Past research has linked the use of psychedelic substances to profound spiri- tual change (Pahnke 1966; Doblin 1991). In a high-dose psychedelic experience, users may claim to encounter God, to merge with the cosmos or undergo death and rebirth. Reports from many users resemble Buddhist or Hindu descriptions of self-realization, satori or enlightenment. This mystical experience is said to have a universal aspect that transcends cultural context. If psyche- delic drugs can produce mystical experi- ences, then the values and beliefs of psyche- delic users should differ in crucial respects from those expressed by users of other illicit drugs such as cocaine or heroin. Further, the values and beliefs of psychedelic users should be similar across different cultures. The present study tested these hypotheses by examining different types of drug users in Israel and Australia, specifically compar- ing the values, beliefs and sense of coher- ence (an index of physical and mental well- being) of users of psychedelic drugs with users of non-psychedelic illicit drugs (marijuana, heroin, cocaine, etc.), and with non-users of illegal drugs.
Method & Subjects
Participants were considered to have had a psychedelic experience if they reported at least one high-dose “trip” or “overwhelming experience” on a psychedelic drug. A total of 183 subjects participated in the study. Participants included 41 Israeli psychedelic users and 47 Australian psychedelic users (a total of 88). Other illegal drug users included 18 Israelis and 11 Australians (a total of 29). The non-users of illegal drugs were 51 Israelis and 15 Australians (a total of 66). Groups were divided on the basis of the Drug Use Questionnaire (DUQ) responses indicating history of substance use.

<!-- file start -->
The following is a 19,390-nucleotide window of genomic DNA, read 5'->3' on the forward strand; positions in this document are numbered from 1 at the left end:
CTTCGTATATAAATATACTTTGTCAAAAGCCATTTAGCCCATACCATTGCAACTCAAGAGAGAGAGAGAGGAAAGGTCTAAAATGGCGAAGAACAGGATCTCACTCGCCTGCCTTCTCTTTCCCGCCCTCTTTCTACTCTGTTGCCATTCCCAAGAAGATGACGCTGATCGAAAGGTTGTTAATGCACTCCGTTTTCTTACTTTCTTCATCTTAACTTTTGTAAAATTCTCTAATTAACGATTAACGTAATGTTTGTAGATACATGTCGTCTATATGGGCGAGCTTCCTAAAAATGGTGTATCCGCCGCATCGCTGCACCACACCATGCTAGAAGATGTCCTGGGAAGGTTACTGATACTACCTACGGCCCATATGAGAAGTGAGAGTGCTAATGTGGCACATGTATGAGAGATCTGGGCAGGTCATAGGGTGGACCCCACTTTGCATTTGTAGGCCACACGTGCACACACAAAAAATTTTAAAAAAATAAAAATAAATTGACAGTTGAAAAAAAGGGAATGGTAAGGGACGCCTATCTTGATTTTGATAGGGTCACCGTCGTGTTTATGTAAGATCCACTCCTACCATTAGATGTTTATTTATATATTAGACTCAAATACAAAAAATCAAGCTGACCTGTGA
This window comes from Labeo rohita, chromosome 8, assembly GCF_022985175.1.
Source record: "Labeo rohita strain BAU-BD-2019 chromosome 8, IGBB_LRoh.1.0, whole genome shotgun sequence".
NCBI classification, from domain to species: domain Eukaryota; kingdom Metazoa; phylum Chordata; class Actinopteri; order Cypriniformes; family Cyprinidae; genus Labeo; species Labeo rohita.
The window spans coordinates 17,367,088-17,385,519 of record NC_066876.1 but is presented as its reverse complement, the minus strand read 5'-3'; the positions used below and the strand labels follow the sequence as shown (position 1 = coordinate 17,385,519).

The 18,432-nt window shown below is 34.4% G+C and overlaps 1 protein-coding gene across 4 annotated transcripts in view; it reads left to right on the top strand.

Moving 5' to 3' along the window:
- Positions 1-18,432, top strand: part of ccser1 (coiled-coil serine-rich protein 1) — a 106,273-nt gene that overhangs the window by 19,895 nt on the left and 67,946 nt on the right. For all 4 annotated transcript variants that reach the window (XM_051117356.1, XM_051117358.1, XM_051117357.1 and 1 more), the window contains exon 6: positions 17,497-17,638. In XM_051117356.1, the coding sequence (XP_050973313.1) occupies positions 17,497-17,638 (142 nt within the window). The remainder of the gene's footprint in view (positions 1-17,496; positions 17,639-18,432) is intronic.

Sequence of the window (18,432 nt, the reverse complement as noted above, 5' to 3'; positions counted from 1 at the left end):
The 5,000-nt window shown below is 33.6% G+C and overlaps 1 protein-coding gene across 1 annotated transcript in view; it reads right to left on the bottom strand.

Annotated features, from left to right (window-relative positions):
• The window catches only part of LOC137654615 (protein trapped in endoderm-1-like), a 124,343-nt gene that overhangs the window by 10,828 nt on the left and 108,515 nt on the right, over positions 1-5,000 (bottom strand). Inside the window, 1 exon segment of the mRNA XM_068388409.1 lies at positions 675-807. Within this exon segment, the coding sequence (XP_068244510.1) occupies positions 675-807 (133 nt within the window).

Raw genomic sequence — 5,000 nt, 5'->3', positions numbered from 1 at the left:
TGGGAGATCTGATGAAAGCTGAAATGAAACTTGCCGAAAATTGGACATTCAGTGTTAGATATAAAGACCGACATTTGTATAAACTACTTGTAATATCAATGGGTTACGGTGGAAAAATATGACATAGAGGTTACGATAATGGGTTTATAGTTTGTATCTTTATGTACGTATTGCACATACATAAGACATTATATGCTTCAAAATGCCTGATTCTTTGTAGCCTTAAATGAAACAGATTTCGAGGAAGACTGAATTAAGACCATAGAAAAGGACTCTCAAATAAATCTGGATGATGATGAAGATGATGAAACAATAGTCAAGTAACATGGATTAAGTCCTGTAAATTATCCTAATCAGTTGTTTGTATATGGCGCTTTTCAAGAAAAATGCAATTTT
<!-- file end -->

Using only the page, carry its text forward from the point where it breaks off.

Life Values Inventory (LVI; Crace & Brown 1996): measures 14 core life values, or global orientations that influence behavior and decision making. Sense of Coherence Scale (SOCS; Antonovsky 1987): measures the health- related ability to cope with life stress in terms of the cognitive dimensions of comprehensibility, manageability, and meaningfulness.
Mystical Beliefs Questionnaire (MBQ; derived from Pahnke 1966): uses 4-point Likert scales (a measurement method that allows answers ranging from “strongly disagree” to “strongly agree”) to rate mystical beliefs such as a universal soul, a spiritual or transcendental dimension to existence, and oneness with God, nature, and the universe.
Emotional Empathic Tendency Scale (EETS; Mehrabian 1994): measures one’s ability to feel and identify another’s emo- tions.Drug Use Questionnaire: assesses use of illegal drugs such as marijuana, MDMA, cocaine, amphetamine, heroin/opiates, and psychedelics (LSD, mushrooms/psilocybin, peyote/mescaline, etc.) as well as demo- graphic information.
Participants were recruited by notices posted in areas frequented by drug users, and by word of mouth (snow- ball method), in Israel (Tel Aviv, Haifa, Jerusalem) and Australia (Nimbin, Byron Bay, Melbourne, Gold Coast). Interested drug users contacted the researchers, who sent them a questionnaire packet and a self-addressed stamped envelope for return of the completed forms. Any incom- plete forms that were received were discarded.
Findings were largely consistent with predictions. The main finding was that regardless of culture of origin, users of psychedelic drugs had higher scores than users of other illegal drugs and non-users of illegal drugs on the MBQ, a measure of mystical beliefs such as “oneness with the cosmos” and a belief in the “divine within.” Effect size in this analysis was high (.46) suggesting a strong degree of association between psychedelic use and MBQ scores. These results are consistent with the findings of Pahnke (1966) and Doblin (1991) of a profound and lasting spiritual influence of the psychedelic experience. Users of psychedel- ics also scored higher than other illegal drug users on life values thought to be associated with spiritual or mystical beliefs, such as concern for environment, concern for others, creativity, and spirituality. In addition, psychedelic drug users scored significantly lower on financial prosperity than both control groups. Surprisingly, none of the measures differentiated Israelis from Australians.